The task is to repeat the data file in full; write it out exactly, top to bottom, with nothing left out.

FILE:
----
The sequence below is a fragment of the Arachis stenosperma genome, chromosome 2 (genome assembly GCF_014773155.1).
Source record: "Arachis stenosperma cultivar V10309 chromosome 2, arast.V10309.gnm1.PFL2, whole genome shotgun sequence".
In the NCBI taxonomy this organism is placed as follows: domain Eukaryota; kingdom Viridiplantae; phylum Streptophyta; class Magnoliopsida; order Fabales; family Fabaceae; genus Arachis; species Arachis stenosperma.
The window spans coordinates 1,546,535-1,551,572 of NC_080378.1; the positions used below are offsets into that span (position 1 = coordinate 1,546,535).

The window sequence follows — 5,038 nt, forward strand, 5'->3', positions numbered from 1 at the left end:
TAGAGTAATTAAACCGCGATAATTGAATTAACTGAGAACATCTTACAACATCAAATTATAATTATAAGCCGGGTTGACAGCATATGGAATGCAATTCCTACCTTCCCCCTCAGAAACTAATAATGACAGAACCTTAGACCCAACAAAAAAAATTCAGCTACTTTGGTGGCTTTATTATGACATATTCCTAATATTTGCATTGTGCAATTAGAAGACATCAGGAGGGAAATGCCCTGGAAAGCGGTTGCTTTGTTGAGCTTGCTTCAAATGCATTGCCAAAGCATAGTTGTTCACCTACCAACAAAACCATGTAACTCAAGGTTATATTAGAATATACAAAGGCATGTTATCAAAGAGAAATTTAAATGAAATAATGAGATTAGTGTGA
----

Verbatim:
The sequence below is a fragment of the Arachis stenosperma genome, chromosome 2 (genome assembly GCF_014773155.1).
Source record: "Arachis stenosperma cultivar V10309 chromosome 2, arast.V10309.gnm1.PFL2, whole genome shotgun sequence".
In the NCBI taxonomy this organism is placed as follows: domain Eukaryota; kingdom Viridiplantae; phylum Streptophyta; class Magnoliopsida; order Fabales; family Fabaceae; genus Arachis; species Arachis stenosperma.
The window spans coordinates 1,546,535-1,551,572 of NC_080378.1; the positions used below are offsets into that span (position 1 = coordinate 1,546,535).

The window sequence follows — 5,038 nt, forward strand, 5'->3', positions numbered from 1 at the left end:
TAGAGTAATTAAACCGCGATAATTGAATTAACTGAGAACATCTTACAACATCAAATTATAATTATAAGCCGGGTTGACAGCATATGGAATGCAATTCCTACCTTCCCCCTCAGAAACTAATAATGACAGAACCTTAGACCCAACAAAAAAAATTCAGCTACTTTGGTGGCTTTATTATGACATATTCCTAATATTTGCATTGTGCAATTAGAAGACATCAGGAGGGAAATGCCCTGGAAAGCGGTTGCTTTGTTGAGCTTGCTTCAAATGCATTGCCAAAGCATAGTTGTTCACCTACCAACAAAACCATGTAACTCAAGGTTATATTAGAATATACAAAGGCATGTTATCAAAGAGAAATTTAAATGAAATAATGAGATTAGTGTGA